What does Labour’s “free broadband” promise really mean?

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As part of their election manifesto, Labour have pledged that they will nationalise Openreach, who maintain most of the UK’s communications infrastructure, and provide full-fibre broadband to every UK home and business, for free. The project will be financed by a tax on large tech companies and is estimated to cost around £20bn.

As well as being an eye-catching promise, hoping to persuade swing voters to side with Jeremy Corbyn, this announcement has caught many businesses off guard. BT’s share price fell sharply shortly after, and at the time of writing, the announcement has also put on hold the sale of Talk Talk-owned FibreNation to CityFibre Holdings. 

As you’d expect, the Conservatives have slammed Labour’s ideas as “fantasy”, and there is widespread scepticism within the telecommunications community and the wider business ecosystem. 

What's the motive behind Labour's pledge?

It’s clear that we need to get more small businesses connected to fast, reliable broadband. These connections don’t just help high-tech firms, they give all kinds of fledgling and established businesses the best possible opportunities to grow, particularly outside of major urban centres like London.  

As a telecoms provider based in Bath with SME customers around the country, we are very keenly aware of this. The creation of high-speed, reliable connectivity opened up entire industries within telephony itself: VoIP phone systems and SIP Trunking. These systems were fundamental shifts in how we communicate, changing how we talk to each other from using 1980’s era technology to future-proofed internet connectivity. 

Without the modern internet connections to back these platforms, this simply wouldn’t have been possible, and the many companies like ours that provide thousands of jobs and millions in tax revenue would not have thrived. These are not giant corporates, these are often founder-run and regional SMEs based all over the country, from the 130+ internet service providers represented by ISPA to the 100+ VoIP phone specialists represented by ITSPA.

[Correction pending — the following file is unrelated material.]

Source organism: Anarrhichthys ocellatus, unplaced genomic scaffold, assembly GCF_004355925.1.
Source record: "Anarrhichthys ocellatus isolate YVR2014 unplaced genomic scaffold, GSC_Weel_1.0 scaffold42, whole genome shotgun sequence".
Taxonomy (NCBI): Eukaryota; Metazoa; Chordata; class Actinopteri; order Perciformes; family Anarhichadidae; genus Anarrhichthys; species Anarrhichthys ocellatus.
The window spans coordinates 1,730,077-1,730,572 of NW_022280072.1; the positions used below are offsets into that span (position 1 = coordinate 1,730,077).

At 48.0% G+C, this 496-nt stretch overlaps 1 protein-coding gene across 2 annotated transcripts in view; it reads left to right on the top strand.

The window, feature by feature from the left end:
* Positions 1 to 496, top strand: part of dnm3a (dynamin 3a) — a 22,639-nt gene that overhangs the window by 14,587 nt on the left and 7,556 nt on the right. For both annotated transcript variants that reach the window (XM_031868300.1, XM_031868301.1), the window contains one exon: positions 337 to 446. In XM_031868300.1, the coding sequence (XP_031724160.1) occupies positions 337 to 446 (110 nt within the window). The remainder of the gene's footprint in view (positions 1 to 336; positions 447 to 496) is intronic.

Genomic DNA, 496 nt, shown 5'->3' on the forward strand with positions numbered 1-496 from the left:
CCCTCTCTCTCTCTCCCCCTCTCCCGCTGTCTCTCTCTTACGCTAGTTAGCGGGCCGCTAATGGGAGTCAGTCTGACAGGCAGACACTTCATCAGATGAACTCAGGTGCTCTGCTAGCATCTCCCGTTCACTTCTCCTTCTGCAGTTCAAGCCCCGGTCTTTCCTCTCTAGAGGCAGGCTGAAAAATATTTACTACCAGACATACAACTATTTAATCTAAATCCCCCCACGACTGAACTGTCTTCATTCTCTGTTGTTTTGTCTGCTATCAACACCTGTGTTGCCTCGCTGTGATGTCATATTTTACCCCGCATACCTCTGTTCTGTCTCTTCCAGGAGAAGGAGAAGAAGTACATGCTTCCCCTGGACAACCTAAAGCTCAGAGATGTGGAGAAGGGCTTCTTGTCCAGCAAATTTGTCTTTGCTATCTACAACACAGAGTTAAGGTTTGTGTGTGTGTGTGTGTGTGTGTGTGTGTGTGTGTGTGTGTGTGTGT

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What does this mean for Telecoms businesses?

There are obviously huge question marks about what happens to the alternative broadband networks, like Virgin Media, CityFibre, Truespeed and Hyperoptic. How will they be able to compete with a free, Openreach-provided FTTP connection? Like many others, our connectivity products rely on the Openreach network, and this new announcement calls into question this whole area of our business. 

Labour’s plans to nationalise Openreach could have far-reaching and damaging effects on not just our business ecosystem, but the ability of the UK to roll-out full-fibre broadband, and future business productivity. Time and time again, private sector investment has outperformed publicly-funded schemes, particularly on a national level. It is hard to believe that a nationalised Openreach would deliver full-fibre broadband to every home and business faster than a private organisation. 

What is clear is that there needs to be a full consultation with businesses like ours to fully understand the effect of these plans on our sector and the wider UK PLC. When a party makes a manifesto promise before this has been completed, there could be uncertain times ahead for UK telecoms. 

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